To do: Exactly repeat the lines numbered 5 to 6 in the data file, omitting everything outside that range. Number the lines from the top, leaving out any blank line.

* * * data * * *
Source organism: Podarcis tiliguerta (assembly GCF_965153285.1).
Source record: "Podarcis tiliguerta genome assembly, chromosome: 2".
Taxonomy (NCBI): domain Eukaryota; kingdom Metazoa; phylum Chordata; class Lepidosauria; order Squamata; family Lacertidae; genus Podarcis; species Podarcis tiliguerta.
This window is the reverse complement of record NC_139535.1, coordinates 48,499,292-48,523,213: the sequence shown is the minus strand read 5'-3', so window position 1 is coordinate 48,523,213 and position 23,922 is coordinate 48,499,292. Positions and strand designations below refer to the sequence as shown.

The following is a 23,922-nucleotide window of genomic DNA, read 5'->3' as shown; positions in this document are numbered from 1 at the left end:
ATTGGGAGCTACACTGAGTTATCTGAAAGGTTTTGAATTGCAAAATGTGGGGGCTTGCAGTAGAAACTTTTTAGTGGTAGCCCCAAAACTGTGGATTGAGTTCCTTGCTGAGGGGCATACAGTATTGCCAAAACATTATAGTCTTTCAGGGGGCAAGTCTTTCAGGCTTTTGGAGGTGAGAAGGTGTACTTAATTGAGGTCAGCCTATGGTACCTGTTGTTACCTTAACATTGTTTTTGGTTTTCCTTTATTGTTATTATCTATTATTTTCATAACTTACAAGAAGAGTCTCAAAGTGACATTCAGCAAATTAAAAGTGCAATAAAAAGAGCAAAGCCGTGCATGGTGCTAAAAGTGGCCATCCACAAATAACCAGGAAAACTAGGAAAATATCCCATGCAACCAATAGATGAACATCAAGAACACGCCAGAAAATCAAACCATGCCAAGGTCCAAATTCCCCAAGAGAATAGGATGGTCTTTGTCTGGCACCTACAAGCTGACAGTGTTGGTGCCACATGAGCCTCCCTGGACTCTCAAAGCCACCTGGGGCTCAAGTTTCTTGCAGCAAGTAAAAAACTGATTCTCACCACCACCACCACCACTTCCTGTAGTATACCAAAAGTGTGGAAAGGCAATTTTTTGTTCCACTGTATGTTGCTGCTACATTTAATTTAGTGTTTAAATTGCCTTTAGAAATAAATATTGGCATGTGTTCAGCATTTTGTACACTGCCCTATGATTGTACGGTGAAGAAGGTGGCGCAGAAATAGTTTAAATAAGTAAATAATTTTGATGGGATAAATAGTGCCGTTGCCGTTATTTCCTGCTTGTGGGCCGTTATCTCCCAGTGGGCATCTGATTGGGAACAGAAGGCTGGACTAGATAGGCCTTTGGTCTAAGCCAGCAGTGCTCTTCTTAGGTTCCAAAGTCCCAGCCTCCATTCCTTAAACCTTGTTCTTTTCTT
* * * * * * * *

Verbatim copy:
The following is a 23,922-nucleotide window of genomic DNA, read 5'->3' as shown; positions in this document are numbered from 1 at the left end:
ATTGGGAGCTACACTGAGTTATCTGAAAGGTTTTGAATTGCAAAATGTGGGGGCTTGCAGTAGAAACTTTTTAGTGGTAGCCCCAAAACTGTGGATTGAGTTCCTTGCTGAGGGGCATACAGTATTGCCAAAACATTATAGTCTTTCAGGGGGCAAGTCTTTCAGGCTTTTGGAGGTGAGAAGGTGTACTTAATTGAGGTCAGCCTATGGTACCTGTTGTTACCTTAACATTGTTTTTGGTTTTCCTTTATTGTTATTATCTATTATTTTCATAACTTACAAGAAGAGTCTCAAAGTGACATTCAGCAAATTAAAAGTGCAATAAAAAGAGCAAAGCCGTGCATGGTGCTAAAAGTGGCCATCCACAAATAACCAGGAAAACTAGGAAAATATCCCATGCAACCAATAGATGAACATCAAGAACACGCCAGAAAATCAAACCATGCCAAGGTCCAAATTCCCCAAGAGAATAGGATGGTCTTTGTCTGGCACCTACAAGCTGACAGTGTTGGTGCCACATGAGCCTCCCTGGACTCTCAAAGCCACCTGGGGCTCAAGTTTCTTGCAGCAAGTAAAAAACTGATTCTCACCACCACCACCACCACTTCCTGTAGTATACCAAAAGTGTGGAAAGGCAATTTTTTGTTCCACTGTATGTTGCTGCTACATTTAATTTAGTGTTTAAATTGCCTTTAGAAATAAATATTGGCATGTGTTCAGCATTTTGTACACTGCCCTATGATTGTACGGTGAAGAAGGTGGCGCAGAAATAGTTTAAATAAGTAAATAATTTTGATGGGATAAATAGTGCCGTTGCCGTTATTTCCTGCTTGTGGGCCGTTATCTCCCAGTGGGCATCTGATTGGGAACAGAAGGCTGGACTAGATAGGCCTTTGGTCTAAGCCAGCAGTGCTCTTCTTAGGTTCCAAAGTCCCAGCCTCCATTCCTTAAACCTTGTTCTTTTCTT